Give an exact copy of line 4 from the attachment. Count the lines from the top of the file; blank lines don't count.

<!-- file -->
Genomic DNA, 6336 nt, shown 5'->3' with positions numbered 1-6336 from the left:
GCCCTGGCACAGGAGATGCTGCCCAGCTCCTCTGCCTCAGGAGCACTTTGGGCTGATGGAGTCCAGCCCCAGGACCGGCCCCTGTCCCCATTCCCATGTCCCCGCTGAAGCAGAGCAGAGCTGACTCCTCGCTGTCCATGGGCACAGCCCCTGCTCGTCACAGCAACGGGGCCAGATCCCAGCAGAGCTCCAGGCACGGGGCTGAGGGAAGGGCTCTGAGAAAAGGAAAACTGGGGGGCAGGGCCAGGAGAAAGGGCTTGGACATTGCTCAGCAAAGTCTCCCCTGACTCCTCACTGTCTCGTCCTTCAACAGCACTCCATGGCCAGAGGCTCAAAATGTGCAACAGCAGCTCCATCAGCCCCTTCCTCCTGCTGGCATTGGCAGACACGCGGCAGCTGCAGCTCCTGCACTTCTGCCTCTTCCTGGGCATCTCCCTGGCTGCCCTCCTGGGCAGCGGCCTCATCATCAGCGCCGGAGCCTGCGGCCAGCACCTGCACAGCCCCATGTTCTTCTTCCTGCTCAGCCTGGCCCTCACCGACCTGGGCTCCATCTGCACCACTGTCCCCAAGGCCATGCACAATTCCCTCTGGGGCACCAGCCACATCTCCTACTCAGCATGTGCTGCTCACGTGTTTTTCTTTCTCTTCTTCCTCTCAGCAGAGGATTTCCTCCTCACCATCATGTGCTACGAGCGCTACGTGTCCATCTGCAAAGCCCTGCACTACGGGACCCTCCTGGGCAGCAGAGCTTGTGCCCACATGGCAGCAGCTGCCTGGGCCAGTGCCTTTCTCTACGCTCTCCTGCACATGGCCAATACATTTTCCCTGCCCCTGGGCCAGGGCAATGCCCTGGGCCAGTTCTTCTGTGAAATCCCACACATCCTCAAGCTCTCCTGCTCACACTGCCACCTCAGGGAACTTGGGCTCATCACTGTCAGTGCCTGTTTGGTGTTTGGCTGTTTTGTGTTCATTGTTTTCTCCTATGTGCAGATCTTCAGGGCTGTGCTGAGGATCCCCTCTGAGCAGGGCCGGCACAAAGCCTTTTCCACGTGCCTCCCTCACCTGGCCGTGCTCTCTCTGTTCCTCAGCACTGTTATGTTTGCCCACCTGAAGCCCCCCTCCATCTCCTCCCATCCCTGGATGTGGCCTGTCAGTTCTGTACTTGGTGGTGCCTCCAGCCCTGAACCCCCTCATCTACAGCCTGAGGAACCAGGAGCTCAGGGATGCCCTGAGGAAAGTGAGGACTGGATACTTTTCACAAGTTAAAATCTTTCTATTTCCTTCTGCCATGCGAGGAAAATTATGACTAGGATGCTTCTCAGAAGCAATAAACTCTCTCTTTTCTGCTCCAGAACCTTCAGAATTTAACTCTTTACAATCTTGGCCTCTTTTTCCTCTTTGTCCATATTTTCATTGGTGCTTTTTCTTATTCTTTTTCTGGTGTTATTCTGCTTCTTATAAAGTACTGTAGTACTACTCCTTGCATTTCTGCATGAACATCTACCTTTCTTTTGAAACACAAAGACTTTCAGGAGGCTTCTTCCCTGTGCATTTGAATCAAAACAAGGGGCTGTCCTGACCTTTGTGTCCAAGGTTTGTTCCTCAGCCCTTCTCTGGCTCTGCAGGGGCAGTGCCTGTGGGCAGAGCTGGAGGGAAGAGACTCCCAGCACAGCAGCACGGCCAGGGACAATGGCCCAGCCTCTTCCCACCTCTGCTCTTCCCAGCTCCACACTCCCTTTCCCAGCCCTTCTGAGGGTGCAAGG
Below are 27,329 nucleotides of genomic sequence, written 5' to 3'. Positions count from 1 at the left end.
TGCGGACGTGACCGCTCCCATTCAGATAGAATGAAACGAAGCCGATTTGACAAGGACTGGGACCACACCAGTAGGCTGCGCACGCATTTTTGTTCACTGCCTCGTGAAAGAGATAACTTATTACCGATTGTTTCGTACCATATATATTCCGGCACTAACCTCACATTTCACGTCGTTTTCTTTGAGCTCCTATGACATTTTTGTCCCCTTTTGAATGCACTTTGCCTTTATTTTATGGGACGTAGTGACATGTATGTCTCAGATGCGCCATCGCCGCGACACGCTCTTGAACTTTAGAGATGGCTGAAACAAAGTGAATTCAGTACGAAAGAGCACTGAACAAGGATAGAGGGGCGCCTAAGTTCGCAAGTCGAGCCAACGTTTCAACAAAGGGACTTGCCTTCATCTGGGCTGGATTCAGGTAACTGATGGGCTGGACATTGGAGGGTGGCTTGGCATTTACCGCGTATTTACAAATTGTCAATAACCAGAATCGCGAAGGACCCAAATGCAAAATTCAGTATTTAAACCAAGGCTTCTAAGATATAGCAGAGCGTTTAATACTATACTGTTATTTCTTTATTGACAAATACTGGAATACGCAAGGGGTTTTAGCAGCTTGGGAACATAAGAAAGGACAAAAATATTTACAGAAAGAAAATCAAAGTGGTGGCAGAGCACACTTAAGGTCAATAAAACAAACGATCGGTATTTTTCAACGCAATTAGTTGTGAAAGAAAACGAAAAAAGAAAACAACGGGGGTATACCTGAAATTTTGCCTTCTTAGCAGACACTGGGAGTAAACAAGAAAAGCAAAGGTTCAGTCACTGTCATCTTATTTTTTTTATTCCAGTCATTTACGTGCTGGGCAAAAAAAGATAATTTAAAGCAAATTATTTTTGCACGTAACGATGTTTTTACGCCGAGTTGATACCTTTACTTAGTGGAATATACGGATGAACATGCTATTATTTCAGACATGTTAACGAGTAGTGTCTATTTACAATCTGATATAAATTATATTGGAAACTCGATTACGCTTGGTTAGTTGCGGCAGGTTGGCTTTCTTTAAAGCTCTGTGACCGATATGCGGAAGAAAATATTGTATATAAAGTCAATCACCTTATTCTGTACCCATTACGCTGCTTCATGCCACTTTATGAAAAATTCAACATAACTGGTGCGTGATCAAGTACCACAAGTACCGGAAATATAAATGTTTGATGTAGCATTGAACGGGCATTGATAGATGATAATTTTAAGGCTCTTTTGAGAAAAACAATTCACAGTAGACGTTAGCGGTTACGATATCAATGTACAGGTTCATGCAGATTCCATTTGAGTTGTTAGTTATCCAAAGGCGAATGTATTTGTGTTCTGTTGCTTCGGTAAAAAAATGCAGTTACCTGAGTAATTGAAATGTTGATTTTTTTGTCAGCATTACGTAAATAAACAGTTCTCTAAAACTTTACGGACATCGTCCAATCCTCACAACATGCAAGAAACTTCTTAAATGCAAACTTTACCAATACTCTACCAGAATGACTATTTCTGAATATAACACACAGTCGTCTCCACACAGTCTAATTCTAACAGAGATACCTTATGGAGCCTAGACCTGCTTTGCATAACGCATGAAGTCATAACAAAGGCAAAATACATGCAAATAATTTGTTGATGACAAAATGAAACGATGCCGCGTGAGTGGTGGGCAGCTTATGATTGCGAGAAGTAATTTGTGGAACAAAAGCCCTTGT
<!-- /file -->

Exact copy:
TGCGGACGTGACCGCTCCCATTCAGATAGAATGAAACGAAGCCGATTTGACAAGGACTGGGACCACACCAGTAGGCTGCGCACGCATTTTTGTTCACTGCCTCGTGAAAGAGATAACTTATTACCGATTGTTTCGTACCATATATATTCCGGCACTAACCTCACATTTCACGTCGTTTTCTTTGAGCTCCTATGACATTTTTGTCCCCTTTTGAATGCACTTTGCCTTTATTTTATGGGACGTAGTGACATGTATGTCTCAGATGCGCCATCGCCGCGACACGCTCTTGAACTTTAGAGATGGCTGAAACAAAGTGAATTCAGTACGAAAGAGCACTGAACAAGGATAGAGGGGCGCCTAAGTTCGCAAGTCGAGCCAACGTTTCAACAAAGGGACTTGCCTTCATCTGGGCTGGATTCAGGTAACTGATGGGCTGGACATTGGAGGGTGGCTTGGCATTTACCGCGTATTTACAAATTGTCAATAACCAGAATCGCGAAGGACCCAAATGCAAAATTCAGTATTTAAACCAAGGCTTCTAAGATATAGCAGAGCGTTTAATACTATACTGTTATTTCTTTATTGACAAATACTGGAATACGCAAGGGGTTTTAGCAGCTTGGGAACATAAGAAAGGACAAAAATATTTACAGAAAGAAAATCAAAGTGGTGGCAGAGCACACTTAAGGTCAATAAAACAAACGATCGGTATTTTTCAACGCAATTAGTTGTGAAAGAAAACGAAAAAAGAAAACAACGGGGGTATACCTGAAATTTTGCCTTCTTAGCAGACACTGGGAGTAAACAAGAAAAGCAAAGGTTCAGTCACTGTCATCTTATTTTTTTTATTCCAGTCATTTACGTGCTGGGCAAAAAAAGATAATTTAAAGCAAATTATTTTTGCACGTAACGATGTTTTTACGCCGAGTTGATACCTTTACTTAGTGGAATATACGGATGAACATGCTATTATTTCAGACATGTTAACGAGTAGTGTCTATTTACAATCTGATATAAATTATATTGGAAACTCGATTACGCTTGGTTAGTTGCGGCAGGTTGGCTTTCTTTAAAGCTCTGTGACCGATATGCGGAAGAAAATATTGTATATAAAGTCAATCACCTTATTCTGTACCCATTACGCTGCTTCATGCCACTTTATGAAAAATTCAACATAACTGGTGCGTGATCAAGTACCACAAGTACCGGAAATATAAATGTTTGATGTAGCATTGAACGGGCATTGATAGATGATAATTTTAAGGCTCTTTTGAGAAAAACAATTCACAGTAGACGTTAGCGGTTACGATATCAATGTACAGGTTCATGCAGATTCCATTTGAGTTGTTAGTTATCCAAAGGCGAATGTATTTGTGTTCTGTTGCTTCGGTAAAAAAATGCAGTTACCTGAGTAATTGAAATGTTGATTTTTTTGTCAGCATTACGTAAATAAACAGTTCTCTAAAACTTTACGGACATCGTCCAATCCTCACAACATGCAAGAAACTTCTTAAATGCAAACTTTACCAATACTCTACCAGAATGACTATTTCTGAATATAACACACAGTCGTCTCCACACAGTCTAATTCTAACAGAGATACCTTATGGAGCCTAGACCTGCTTTGCATAACGCATGAAGTCATAACAAAGGCAAAATACATGCAAATAATTTGTTGATGACAAAATGAAACGATGCCGCGTGAGTGGTGGGCAGCTTATGATTGCGAGAAGTAATTTGTGGAACAAAAGCCCTTGT